God of Carnage is a play that involves four grown ups screaming at each other for an hour and a half without a change of costume, set, or lighting. On the surface Yasmina Reza’s black comedy of manners is a recipe for disaster, but it has gone on to win a string of prestigious awards after receiving critical acclaim on both West End and Broadway. And, by the looks of this production by the Singapore Repertory Theatre, it may well take Asia by storm too.
The story is set in Michael (Adrian Pang) and Veronica’s (Lea Salonga) immaculate living room when Alan (Art Acuña) and Anette (Menchu Yauchengco-Yulo) visited following an altercation between the two couples’ children. What starts off as a civilised discussion soon disintegrates, however, as social masks crack and each character’s true colours are revealed.
The fact that the play’s main theme is an exploration of how people deal with anger is tricky, for it is an emotion that can very easily be overdone. Drunkenness and tears, likewise, is often taken too far. And then there’s trying to keep the audience in stitches during the very awkward situation without being lame. Essentially, the whole play balances on a network of tightropes, all of which has to be trodden with immense care for everything to come together.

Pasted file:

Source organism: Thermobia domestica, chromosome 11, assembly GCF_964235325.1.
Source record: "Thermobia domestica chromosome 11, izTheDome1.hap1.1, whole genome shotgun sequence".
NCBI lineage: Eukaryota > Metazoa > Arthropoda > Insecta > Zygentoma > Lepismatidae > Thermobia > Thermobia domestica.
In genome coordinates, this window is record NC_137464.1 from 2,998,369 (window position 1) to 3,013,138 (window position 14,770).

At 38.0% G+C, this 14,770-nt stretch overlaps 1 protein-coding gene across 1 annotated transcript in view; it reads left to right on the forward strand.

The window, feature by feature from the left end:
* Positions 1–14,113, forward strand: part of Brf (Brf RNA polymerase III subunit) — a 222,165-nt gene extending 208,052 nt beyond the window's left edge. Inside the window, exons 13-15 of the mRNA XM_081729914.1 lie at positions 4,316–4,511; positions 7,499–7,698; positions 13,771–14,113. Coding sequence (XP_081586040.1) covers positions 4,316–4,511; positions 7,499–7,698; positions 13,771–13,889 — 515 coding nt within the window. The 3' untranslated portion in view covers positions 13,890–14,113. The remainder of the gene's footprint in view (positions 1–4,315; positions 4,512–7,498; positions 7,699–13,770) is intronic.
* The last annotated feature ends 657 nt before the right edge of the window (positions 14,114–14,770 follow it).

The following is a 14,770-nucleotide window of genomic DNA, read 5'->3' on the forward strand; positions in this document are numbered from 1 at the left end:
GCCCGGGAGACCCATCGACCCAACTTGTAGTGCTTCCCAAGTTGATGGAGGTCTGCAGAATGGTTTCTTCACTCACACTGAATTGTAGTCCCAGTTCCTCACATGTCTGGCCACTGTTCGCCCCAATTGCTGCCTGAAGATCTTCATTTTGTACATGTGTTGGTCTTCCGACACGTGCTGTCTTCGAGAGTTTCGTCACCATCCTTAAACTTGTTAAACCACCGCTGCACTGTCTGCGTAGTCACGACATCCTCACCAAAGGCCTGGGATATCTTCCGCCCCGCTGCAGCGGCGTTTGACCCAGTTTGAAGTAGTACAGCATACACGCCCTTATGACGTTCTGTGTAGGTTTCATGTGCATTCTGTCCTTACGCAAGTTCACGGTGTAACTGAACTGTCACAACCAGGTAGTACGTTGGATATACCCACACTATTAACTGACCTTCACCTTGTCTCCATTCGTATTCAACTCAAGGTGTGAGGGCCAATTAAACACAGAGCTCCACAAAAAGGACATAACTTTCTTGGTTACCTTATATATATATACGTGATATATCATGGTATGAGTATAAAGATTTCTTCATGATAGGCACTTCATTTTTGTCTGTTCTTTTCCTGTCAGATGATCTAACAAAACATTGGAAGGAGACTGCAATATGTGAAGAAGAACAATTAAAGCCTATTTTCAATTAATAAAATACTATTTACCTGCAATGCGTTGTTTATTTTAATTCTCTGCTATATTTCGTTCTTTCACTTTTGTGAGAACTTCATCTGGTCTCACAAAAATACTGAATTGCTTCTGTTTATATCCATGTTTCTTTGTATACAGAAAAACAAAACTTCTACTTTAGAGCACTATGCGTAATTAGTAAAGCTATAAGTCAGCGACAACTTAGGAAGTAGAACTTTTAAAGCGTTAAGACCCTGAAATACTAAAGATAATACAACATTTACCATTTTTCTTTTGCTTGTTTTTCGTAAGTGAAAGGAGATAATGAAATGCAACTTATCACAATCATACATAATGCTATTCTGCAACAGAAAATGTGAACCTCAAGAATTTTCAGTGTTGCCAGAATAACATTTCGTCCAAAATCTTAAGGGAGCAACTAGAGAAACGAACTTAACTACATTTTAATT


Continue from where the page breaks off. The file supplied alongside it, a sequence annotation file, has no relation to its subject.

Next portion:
Happily, the four actors rose to the challenge and did a fantastic job overall. They have a strong chemistry between them and understand their roles very well. They know that as much as they despise each other, they also need each other because this is the most human they’ve probably ever been in their entire lives. The great thing, too, is that not one person steals the show – all four of them are competent actors who are able to make powerful statements without necessarily doing it with words. Facial expressions, scoffs, giggles or even just a look can often say more than enough.
Without trying too hard, they are able to make a debate about whether or not it’s murder to dump a pet hamster in the front porch, or whether a clafouti is a tart or a cake, very funny. The magic to this performance lies in the subtleties – it is an extremely organic and natural production that makes it easily relatable to the audience.
They also interact well with their props – Veronica’s attachment to her precious limited edition art books, Michael’s love for his rum and cigars, Anette’s constant fidgeting of her bag (and bucket, after she threw up all over the living room), and Alan’s inability to be separated from his phone – which all stand for various aspects of their personalities. Everything is on stage for a reason, and everything is utilised to their full potential to make a statement.
The set, too, is elegantly designed. The bright white and red furnishings, juxtaposed with the yellow tulips, form a deceiving backdrop of sophistication that is tellingly turned upside down and inside out by the end of the show, as all four adults have arguably acted more childishly than their kids.
Overall this is a very enjoyable performance. Like all great theatre, God of Carnage succeeds in forcing the audience to think about the social masks that we have adopted as we grew up, but also makes for a lot of laughs. I would thoroughly recommend a visit.